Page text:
These 16,000 BBC Sound Effects are made available by the BBC in WAV format to download for use under the terms of the RemArc Licence. The Sound Effects are BBC copyright, but they may be used for personal, educational or research purposes, as detailed in the license.
Find the library here: http://bbcsfx.acropolis.org.uk/
Strategy #4: Create Beauty, Don’t Avoid Ugliness.
“Weak pianists make music a reactive task, not a creative task. They start, and react to their performance, fixing problems as they go along. Strong pianists, on the other hand, have an image of what a perfect performance should be like that includes all of the relevant senses. Before we sit down, we know what the piece needs to feel, sound, and even look like in excruciating detail. In performance, weak pianists try to reactively move away from mistakes, while strong pianists move towards a perfect mental image.”
There is a famous saying from Napolean Hill which says, “If you cannot do great things, do small things in a great way”. I would actually argue the quote should be, “If you cannot do great things, do small things a great number of times”.
If you don’t have the opportunity to “do great things”, focus on consistently achieving small wins. These small things in fact do not need to be done in a great way, but a good way, repeatably. In fact, I would advise not to focus on perfection, as it is often the enemy of the successful.
Creating systems to generate music is not new. Brian Eno created several such systems and coined the term “generative music” to describe their output. He was inspired by composers like Steve Reich, who had also experimented with generative music systems. You can find an unbelievably fantastic overview of generative music by Tero Parviainen at teropa.info/loop. You can also read my [Alex Bainter’s] own “Introduction to Generative Music.”
It’s truly incredible that we can create unique, complex musical output from simple systems which run on your smartphone’s internet browser. With the accessibility of technologies like the Web Audio API and deep learning libraries, I look forward to a future full of amazing musical systems unbound by the limitations of traditionally written and recorded music.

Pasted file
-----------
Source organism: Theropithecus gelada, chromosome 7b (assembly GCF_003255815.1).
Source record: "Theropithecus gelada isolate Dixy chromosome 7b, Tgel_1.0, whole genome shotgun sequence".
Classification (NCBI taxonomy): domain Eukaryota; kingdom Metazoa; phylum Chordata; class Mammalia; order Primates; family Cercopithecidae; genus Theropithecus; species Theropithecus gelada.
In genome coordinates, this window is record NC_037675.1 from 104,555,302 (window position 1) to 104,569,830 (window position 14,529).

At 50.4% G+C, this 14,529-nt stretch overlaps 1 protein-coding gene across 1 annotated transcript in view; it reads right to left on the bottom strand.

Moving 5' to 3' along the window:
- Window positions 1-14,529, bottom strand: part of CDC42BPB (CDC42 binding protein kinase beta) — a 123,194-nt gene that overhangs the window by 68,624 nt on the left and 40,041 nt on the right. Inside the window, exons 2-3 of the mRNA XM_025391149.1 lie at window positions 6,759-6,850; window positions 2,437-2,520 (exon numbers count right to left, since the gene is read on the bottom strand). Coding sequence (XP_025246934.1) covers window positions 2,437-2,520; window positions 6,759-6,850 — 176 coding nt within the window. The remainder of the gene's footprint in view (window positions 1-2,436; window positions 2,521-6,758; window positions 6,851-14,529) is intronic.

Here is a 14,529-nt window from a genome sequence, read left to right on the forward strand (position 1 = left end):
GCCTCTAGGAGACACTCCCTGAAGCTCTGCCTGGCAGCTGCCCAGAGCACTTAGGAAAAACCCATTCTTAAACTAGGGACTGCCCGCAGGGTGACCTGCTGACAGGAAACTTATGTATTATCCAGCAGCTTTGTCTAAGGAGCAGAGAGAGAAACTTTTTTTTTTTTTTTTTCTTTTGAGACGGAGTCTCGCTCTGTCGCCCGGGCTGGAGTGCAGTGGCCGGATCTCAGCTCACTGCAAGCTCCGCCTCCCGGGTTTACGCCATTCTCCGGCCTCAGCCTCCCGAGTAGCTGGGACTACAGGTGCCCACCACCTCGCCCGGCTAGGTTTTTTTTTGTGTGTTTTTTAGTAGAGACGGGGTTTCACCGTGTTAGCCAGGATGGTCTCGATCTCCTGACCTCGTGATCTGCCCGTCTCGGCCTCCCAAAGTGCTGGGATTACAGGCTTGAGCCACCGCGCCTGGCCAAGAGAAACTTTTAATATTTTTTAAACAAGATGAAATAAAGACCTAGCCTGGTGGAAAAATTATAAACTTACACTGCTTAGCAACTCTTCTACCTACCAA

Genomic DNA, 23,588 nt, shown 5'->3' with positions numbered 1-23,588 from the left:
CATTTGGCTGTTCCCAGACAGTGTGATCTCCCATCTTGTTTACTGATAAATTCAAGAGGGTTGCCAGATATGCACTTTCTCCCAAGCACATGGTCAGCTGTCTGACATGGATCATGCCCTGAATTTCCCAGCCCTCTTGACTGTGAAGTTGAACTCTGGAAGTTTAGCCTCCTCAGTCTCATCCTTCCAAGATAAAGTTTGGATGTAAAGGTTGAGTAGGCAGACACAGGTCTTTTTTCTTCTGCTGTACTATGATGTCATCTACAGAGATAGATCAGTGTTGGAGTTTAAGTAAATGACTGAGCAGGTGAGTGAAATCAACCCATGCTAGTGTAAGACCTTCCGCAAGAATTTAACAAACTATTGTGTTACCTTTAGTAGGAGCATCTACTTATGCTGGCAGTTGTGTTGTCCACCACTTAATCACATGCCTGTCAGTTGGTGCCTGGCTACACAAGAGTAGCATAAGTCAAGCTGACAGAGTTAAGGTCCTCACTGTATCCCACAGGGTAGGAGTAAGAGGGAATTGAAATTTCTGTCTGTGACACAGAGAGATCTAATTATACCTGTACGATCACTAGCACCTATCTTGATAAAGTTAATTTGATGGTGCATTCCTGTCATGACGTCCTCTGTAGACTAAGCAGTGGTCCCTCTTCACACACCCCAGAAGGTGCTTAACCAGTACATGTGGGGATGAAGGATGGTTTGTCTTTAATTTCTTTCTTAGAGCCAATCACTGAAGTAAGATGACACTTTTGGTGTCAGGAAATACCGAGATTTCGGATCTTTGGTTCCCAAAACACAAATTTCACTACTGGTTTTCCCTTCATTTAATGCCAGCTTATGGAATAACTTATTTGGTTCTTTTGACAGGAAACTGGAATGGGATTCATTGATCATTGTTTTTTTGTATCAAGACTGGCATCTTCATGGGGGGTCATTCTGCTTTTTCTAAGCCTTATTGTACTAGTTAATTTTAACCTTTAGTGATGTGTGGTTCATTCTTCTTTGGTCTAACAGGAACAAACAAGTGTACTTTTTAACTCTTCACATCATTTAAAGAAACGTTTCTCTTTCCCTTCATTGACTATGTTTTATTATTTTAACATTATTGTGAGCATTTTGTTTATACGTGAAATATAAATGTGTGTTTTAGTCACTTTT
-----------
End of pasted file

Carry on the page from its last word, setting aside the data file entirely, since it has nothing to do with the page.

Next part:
If there’s one thing I love more than finding a good book, it might be finding a good book for free. The Metropolitain Museum of Art has made over 500 titles available for free download.
A few that caught my eye (and might catch yours):
- All the Mighty World: The Photographs of Roger Fenton, 1852–1860
- American Musical Instruments in The Metropolitan Museum of Art
- American Ingenuity: Sportswear, 1930s–1970s
- American Art Posters of the 1890s in The Metropolitan Museum of Art, including the Leonard A. Lauder Collection
- Ancient Art from Cyprus: The Cesnola Collection in The Metropolitan Museum of Art
- Ancient Art in Miniature: Ancient Near Eastern Seals from the Collection of Martin and Sarah Cherkasky
- Ancient Egyptian Calligraphy
- Arms and Armor: Notable Acquisitions, 1991–2002
By the time I’d left for college I was familiar with the sounds of the Roland TR-909 drum machine. Daft Punk’s Homework (which had been only recently introduced to me) and it’s overt ode to the machine, Revolution 909, were on regular rotation. I could play reasonable emulations of the classic drums through my ROMpler. From the awe-inspiring (and GAS-inducing) liner photos of Fatboy Slim’s You’ve Come a Long Way, Baby I knew what the machine itself looked like. I’d never *seen one, though. Never experienced one…
I invented the Bow Blower, a combination of the bow drill and forge blower to make a device that can force air into a fire while being easy to construct from commonly occurring natural materials using only primitive technology. I began by fanning a fire with a piece of bark to increase its temperature. It is this basic principle I improved on throughout the project.